“Life is worth living as long as there’s a laugh in it.”
Everything is funnier when you’re with your best friend.
A woman writes to the IT Technical support…..
Dear Tech Support,
Last year I upgraded from Boyfriend 5.0 to Husband 1.0 and I noticed a distinct slowdown in the overall system performance, particularly in the flower and jewellery applications, which operated flawlessly under Boyfriend 5.0.
In addition, Husband 1.0 uninstalled many other valuable programs, such as Romance 9.5 and Personal Attention 6.5,and then installed undesirable programs such as NEWS 5.0, MONEY 3.0 and CRICKET 4.1. Conversation 8.0 no longer runs, and Housecleaning 2.6 simply crashes the system.
Please note that I have tried running Nagging 5.3 to fix these problems, but to no avail. What can I do?
First, keep in mind, Boyfriend 5.0 is an Entertainment Package, while Husband 1.0 is an operating system.
Please enter command: Ithoughtyoulovedme.html and try to download Tears 6.2 and do not forget to install the Guilt 3.0 update. If that application works as designed, Husband1.0 should then automatically run the applications Jewellery 2.0 and Flowers 3.5.
However, remember, overuse of the above application can cause Husband1.0 to default to Silence 2.5 or Beer 6.1. Please note that Beer 6.1 is a very bad program that will download the Snoring Loudly Beta.
Whatever you do, DO NOT in any circumstances install Mother-In-Law 1.0 (it runs a virus in the background that will eventually seize control of all your system resources.)
In addition, please do not attempt to re-install the Boyfriend 5.0 program. These are unsupported applications and will crash Husband 1.0.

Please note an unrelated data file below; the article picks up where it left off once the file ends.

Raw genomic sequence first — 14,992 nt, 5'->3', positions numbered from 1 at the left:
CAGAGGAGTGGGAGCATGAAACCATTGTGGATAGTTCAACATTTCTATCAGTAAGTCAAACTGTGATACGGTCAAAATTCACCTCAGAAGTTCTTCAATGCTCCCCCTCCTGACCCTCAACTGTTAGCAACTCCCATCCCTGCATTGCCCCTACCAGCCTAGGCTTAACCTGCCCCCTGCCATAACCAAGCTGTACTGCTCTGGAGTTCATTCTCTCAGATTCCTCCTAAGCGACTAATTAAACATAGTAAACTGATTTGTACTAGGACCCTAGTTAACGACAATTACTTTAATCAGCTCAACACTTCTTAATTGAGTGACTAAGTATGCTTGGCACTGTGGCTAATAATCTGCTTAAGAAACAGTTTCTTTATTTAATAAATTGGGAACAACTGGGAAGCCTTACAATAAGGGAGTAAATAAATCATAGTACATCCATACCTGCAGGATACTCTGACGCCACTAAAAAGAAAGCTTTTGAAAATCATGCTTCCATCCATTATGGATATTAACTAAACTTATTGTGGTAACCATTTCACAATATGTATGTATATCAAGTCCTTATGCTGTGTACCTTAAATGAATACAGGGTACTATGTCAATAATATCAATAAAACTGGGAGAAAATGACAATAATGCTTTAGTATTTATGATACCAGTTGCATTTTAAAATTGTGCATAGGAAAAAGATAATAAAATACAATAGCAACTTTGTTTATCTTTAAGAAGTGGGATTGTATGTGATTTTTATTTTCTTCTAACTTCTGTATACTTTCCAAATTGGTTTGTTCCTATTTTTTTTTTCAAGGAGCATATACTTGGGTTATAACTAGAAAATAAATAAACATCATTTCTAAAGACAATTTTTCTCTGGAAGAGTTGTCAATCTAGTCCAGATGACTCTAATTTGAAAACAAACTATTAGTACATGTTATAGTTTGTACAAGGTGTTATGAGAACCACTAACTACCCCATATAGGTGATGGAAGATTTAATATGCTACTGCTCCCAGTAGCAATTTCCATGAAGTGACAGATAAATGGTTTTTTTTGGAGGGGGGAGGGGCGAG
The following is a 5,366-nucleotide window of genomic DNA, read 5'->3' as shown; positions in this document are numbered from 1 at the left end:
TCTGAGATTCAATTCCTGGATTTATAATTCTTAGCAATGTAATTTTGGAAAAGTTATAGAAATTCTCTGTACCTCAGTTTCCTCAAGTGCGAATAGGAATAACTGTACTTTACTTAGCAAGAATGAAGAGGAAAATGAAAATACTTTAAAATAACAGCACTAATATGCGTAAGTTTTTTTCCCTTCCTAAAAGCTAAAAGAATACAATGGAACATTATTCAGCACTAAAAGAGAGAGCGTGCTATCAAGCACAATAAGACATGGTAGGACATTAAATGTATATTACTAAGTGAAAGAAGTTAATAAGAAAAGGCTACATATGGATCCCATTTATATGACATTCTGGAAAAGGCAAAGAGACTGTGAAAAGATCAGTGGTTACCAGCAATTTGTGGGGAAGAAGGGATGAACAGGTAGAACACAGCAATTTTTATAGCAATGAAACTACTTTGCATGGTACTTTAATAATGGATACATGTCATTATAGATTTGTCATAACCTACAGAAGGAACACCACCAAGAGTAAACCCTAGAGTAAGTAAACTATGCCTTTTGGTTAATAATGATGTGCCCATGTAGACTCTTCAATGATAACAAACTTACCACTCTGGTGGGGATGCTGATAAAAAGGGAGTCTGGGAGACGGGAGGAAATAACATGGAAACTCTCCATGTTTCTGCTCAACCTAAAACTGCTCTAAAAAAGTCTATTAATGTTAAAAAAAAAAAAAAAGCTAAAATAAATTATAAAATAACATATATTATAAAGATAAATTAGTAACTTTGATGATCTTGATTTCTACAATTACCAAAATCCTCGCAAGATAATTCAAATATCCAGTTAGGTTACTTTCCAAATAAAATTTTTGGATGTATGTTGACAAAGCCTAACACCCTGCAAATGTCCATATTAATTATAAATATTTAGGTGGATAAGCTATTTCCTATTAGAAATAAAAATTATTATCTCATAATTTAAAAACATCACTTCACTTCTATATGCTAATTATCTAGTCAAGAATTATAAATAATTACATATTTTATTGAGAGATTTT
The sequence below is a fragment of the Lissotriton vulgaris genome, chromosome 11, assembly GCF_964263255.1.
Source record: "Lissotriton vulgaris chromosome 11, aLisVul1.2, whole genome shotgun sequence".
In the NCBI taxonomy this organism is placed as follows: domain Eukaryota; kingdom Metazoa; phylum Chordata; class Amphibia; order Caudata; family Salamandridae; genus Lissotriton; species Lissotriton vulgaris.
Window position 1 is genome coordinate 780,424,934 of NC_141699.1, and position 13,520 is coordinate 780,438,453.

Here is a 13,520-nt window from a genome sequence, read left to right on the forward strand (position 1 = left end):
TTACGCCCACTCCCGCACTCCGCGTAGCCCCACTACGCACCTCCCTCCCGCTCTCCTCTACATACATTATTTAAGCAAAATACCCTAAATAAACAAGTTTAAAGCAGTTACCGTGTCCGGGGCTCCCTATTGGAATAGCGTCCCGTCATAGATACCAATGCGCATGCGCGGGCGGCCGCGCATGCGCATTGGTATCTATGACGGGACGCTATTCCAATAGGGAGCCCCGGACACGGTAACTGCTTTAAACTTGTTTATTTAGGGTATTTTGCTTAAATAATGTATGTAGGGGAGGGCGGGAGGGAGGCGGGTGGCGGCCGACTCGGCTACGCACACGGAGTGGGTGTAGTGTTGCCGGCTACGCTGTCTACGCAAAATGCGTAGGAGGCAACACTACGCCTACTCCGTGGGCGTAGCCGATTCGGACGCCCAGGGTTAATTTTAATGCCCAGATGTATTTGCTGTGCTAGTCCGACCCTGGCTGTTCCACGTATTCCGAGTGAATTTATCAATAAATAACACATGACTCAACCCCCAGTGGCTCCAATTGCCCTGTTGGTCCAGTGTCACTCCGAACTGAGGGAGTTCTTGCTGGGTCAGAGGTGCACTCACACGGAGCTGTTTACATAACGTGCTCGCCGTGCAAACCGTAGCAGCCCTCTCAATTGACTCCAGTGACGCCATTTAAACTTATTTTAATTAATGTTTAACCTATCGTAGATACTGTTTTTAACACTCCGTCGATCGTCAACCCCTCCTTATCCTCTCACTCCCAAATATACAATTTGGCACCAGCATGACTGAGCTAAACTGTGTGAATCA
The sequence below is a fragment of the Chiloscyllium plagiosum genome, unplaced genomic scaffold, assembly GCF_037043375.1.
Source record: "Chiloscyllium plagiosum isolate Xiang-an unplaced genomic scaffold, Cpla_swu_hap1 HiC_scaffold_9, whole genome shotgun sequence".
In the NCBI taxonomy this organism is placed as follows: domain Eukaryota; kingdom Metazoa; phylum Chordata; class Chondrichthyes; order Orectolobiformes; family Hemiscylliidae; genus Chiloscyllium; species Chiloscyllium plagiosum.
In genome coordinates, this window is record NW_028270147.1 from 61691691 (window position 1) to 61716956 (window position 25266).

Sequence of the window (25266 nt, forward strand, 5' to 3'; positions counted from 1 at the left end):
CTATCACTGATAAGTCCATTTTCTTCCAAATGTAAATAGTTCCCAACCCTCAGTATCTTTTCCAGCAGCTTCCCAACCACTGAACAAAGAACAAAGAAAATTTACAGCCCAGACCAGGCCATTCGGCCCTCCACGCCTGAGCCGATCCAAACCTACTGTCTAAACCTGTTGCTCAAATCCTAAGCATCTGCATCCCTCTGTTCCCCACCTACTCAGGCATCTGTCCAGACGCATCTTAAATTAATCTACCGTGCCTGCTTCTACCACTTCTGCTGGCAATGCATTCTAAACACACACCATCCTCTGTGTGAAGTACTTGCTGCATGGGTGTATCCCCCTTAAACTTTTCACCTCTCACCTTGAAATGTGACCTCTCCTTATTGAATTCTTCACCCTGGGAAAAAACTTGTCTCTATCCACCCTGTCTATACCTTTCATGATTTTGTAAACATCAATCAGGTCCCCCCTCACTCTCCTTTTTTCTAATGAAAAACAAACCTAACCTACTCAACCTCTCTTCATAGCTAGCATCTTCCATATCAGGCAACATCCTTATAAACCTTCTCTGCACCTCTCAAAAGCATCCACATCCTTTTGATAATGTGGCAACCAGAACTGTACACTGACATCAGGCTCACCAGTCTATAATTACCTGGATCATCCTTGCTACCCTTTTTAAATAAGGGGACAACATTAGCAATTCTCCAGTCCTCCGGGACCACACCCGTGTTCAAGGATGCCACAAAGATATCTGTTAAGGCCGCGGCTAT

In summary, Husband 1.0 is a great program, but it does have limited memory and cannot learn new applications quickly. You might consider buying additional software to improve memory and performance. We recommend: Cooking 3.0 and Good Looks 7.7.
Install Giggle 24.7 and run it every day…
“Always find a reason to laugh. It may not add years to your life but will surely add life to your years.”
Did you find a reason to laugh today?
Old and tired he lives alone
The world forgot the love he shown.
A tear rolls down his saddened cheek
Once strong willed now getting weak.
Another chapter in his book
What did he write? Let’s take a look!
He wrote of goodness in mankind
And peace on earth within his time.
When love was pure and innocent
In God we trust that’s what it meant.
Our flag flown high we all were proud
Sat back relaxed and watched the clouds.
I closed the book to his surprise
Not looking up he did ask why.
There’s too much good in this book
You will not get a second look.
No one will spend the time to read
They want violence, crime, sex and greed.
The thousand goods that you have done
They’re all forgotten one by one.
You have to have an evil deed
And only one is all you need!
Rename the title as to read
You’ll be remembered guaranteed.
Once a clown his smile now gone
With tears of life and face withdrawn.
I hear him speak, a quiet voice
“Don’t mankind know~~ they have a choice.”
From Our Poetry Corner
“You ever have that funny friend, the class-clown type, who one day just stopped being funny around you? Did it make you think they were depressed? Because it’s far more likely that, in reality, that was the first time they were comfortable enough around you to drop the act. The ones who kill themselves, well, they’re funny right up to the end….